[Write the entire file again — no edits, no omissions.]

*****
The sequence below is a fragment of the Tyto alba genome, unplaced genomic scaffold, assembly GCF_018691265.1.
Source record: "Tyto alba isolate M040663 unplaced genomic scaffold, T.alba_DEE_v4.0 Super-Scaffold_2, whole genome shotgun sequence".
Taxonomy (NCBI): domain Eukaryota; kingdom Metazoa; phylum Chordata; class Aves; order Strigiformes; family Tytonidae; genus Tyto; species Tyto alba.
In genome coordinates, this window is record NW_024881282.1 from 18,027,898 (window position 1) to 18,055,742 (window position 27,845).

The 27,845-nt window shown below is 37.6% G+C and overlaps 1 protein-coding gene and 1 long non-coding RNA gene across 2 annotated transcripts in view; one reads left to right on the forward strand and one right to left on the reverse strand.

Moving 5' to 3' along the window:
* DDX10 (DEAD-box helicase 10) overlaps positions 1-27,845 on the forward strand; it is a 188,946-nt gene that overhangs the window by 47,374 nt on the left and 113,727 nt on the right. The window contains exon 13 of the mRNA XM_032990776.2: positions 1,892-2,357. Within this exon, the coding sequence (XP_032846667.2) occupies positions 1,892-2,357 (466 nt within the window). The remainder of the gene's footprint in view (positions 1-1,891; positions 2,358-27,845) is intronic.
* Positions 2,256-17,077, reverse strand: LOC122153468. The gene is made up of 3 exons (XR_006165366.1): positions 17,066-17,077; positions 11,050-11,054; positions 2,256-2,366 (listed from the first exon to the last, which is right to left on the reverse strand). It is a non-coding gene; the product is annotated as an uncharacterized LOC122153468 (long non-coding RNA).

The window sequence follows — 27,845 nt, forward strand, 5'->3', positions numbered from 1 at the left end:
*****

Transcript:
The sequence below is a fragment of the Tyto alba genome, unplaced genomic scaffold, assembly GCF_018691265.1.
Source record: "Tyto alba isolate M040663 unplaced genomic scaffold, T.alba_DEE_v4.0 Super-Scaffold_2, whole genome shotgun sequence".
Taxonomy (NCBI): domain Eukaryota; kingdom Metazoa; phylum Chordata; class Aves; order Strigiformes; family Tytonidae; genus Tyto; species Tyto alba.
In genome coordinates, this window is record NW_024881282.1 from 18,027,898 (window position 1) to 18,055,742 (window position 27,845).

The 27,845-nt window shown below is 37.6% G+C and overlaps 1 protein-coding gene and 1 long non-coding RNA gene across 2 annotated transcripts in view; one reads left to right on the forward strand and one right to left on the reverse strand.

Moving 5' to 3' along the window:
* DDX10 (DEAD-box helicase 10) overlaps positions 1-27,845 on the forward strand; it is a 188,946-nt gene that overhangs the window by 47,374 nt on the left and 113,727 nt on the right. The window contains exon 13 of the mRNA XM_032990776.2: positions 1,892-2,357. Within this exon, the coding sequence (XP_032846667.2) occupies positions 1,892-2,357 (466 nt within the window). The remainder of the gene's footprint in view (positions 1-1,891; positions 2,358-27,845) is intronic.
* Positions 2,256-17,077, reverse strand: LOC122153468. The gene is made up of 3 exons (XR_006165366.1): positions 17,066-17,077; positions 11,050-11,054; positions 2,256-2,366 (listed from the first exon to the last, which is right to left on the reverse strand). It is a non-coding gene; the product is annotated as an uncharacterized LOC122153468 (long non-coding RNA).

The window sequence follows — 27,845 nt, forward strand, 5'->3', positions numbered from 1 at the left end: